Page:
Are Some COVID-19 Vaccines More Effective Than Others?

Are Some COVID-19 Vaccines More Effective Than Others?

It’s hard to say because they weren’t directly compared in studies. But experts say the vaccines are the same for what matters most – preventing hospitalizations and deaths.

“Fortunately, all of these vaccines look like they protect us from serious illness,” said Dr. Monica Gandhi of the University of California, San Francisco, citing study results for five vaccines in use around the world and a sixth still in use. assessed.

And realistic evidence, as millions of people receive the vaccines, shows that they all work very well.

Still, people may wonder if one is better than the other as studies conducted before the vaccines were rolled out found varying levels of effectiveness. The problem is they don’t compare apples to apples.

Consider the two-dose vaccines of Pfizer and Moderna, which have been found to be about 95% effective in preventing disease. Studies for those shots counted a COVID-19 case, be it mild, moderate, or severe – and were conducted before worrying mutated versions of the virus began circulating.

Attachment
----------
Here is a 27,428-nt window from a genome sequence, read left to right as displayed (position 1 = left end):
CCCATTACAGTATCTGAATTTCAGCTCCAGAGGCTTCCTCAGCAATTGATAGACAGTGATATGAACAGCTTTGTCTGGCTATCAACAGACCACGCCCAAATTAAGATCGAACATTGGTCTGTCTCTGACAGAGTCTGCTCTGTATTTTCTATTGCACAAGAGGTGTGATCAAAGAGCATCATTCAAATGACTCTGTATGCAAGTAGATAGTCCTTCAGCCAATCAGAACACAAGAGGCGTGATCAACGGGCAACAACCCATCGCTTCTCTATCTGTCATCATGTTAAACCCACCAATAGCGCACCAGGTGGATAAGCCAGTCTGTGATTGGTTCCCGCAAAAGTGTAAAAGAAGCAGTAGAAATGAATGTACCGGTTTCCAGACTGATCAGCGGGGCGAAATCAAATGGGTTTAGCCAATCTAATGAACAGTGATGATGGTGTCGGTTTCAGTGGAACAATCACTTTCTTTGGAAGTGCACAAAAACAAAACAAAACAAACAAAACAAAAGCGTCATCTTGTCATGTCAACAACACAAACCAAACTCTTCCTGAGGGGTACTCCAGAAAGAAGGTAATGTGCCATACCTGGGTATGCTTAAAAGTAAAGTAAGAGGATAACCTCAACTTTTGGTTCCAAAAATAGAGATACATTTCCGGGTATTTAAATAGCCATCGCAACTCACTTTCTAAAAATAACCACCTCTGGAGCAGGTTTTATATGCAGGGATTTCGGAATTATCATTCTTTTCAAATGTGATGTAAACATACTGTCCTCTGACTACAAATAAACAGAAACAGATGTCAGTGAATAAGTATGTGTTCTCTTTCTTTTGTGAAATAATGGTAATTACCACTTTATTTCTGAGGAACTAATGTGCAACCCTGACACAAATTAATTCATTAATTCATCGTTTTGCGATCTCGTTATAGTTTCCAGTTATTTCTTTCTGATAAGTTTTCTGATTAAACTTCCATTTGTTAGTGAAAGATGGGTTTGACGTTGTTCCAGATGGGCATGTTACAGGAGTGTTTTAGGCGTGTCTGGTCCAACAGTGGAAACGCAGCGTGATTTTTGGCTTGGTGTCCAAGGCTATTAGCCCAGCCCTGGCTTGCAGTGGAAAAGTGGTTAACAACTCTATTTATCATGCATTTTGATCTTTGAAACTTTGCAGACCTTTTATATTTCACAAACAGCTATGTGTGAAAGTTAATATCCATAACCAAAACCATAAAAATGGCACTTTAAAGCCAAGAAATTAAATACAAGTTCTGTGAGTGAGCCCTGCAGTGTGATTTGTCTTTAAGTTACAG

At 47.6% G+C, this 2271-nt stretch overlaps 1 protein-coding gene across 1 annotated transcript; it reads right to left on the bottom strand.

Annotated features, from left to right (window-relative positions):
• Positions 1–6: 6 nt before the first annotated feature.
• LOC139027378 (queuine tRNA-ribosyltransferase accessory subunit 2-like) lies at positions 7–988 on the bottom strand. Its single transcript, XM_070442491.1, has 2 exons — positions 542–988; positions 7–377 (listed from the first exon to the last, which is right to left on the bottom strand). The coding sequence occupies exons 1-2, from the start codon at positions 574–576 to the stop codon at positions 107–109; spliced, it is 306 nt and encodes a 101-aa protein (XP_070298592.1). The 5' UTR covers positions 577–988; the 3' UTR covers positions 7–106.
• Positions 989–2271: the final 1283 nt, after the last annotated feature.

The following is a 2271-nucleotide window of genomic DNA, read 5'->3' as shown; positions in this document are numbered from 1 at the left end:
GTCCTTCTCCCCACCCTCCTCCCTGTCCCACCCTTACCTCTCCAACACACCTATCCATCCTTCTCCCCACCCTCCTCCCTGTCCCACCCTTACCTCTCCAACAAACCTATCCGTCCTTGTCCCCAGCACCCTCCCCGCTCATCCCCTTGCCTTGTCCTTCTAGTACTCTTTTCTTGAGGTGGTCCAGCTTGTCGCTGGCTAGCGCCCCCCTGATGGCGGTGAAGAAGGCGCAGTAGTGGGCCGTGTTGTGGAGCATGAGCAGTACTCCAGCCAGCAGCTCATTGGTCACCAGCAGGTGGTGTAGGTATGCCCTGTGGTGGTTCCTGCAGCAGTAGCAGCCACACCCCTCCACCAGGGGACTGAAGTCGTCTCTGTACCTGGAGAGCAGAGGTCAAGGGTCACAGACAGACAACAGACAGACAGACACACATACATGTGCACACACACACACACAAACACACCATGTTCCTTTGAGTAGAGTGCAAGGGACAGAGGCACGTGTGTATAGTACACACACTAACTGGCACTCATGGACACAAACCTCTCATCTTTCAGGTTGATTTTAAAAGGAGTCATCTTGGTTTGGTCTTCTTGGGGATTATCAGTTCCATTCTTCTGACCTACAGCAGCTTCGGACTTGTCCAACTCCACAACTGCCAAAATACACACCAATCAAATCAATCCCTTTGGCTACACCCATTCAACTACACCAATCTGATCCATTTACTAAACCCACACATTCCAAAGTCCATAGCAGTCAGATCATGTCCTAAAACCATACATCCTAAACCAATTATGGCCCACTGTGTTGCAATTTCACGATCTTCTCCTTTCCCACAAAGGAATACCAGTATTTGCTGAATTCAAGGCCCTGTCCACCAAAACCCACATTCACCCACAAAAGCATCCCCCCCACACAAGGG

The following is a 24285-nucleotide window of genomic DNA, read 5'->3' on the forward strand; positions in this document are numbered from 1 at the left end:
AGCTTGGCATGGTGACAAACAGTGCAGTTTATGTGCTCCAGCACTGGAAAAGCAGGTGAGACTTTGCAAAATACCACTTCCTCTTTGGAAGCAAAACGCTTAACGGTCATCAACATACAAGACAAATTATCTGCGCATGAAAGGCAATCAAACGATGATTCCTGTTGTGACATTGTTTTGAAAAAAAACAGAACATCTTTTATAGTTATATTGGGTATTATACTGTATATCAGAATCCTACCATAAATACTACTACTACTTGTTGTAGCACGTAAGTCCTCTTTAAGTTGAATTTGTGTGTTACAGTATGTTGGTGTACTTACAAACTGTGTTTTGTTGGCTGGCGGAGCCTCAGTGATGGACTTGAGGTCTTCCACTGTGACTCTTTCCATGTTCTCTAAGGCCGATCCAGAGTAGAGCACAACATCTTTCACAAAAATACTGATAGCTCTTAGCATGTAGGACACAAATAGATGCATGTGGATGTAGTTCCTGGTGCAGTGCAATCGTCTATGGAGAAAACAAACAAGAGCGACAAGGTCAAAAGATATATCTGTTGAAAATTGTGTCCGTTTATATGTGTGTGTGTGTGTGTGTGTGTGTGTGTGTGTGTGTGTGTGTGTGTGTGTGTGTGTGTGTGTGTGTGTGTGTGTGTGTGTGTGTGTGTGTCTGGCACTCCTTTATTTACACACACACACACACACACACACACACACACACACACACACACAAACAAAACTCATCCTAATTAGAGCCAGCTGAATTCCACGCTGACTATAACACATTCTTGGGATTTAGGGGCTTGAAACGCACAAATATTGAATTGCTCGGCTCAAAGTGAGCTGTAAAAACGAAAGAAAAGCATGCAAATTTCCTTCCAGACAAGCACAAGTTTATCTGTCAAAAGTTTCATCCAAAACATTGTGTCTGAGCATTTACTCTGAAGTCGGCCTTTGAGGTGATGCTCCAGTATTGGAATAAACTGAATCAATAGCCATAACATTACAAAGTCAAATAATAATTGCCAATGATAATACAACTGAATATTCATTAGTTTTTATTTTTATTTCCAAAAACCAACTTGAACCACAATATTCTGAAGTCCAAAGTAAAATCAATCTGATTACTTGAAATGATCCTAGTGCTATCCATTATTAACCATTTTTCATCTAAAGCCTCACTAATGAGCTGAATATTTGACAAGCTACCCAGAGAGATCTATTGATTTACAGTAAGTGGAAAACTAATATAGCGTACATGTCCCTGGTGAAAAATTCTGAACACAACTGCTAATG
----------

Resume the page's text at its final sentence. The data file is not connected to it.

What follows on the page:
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Next, Johnson & Johnson tested a single-dose vaccine and didn’t count mild illnesses. J & J’s shot was 66% protective against moderate to severe disease in a large international study. Only in the US, where there are fewer variants, was it 72% effective. More importantly, once the effect of the vaccine started, it prevented hospitalization and death.

The two-dose vaccine of AstraZeneca used in many countries has raised questions about its exact degree of effectiveness, as studies show. But experts agree that those shots also protect against the worst results.

Around the world, hospital admissions are declining in countries where vaccines have been rolled out, including Israel, England and Scotland – regardless of which injections are given. And the U.S. government’s first look at real-world data among key workers provided further evidence that the Pfizer and Moderna vaccines are highly protective – 90% – against infections, regardless of whether there were symptoms or not.

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The AP answers your questions about the corona virus in this series. Submit them to: [email protected] Read more here:

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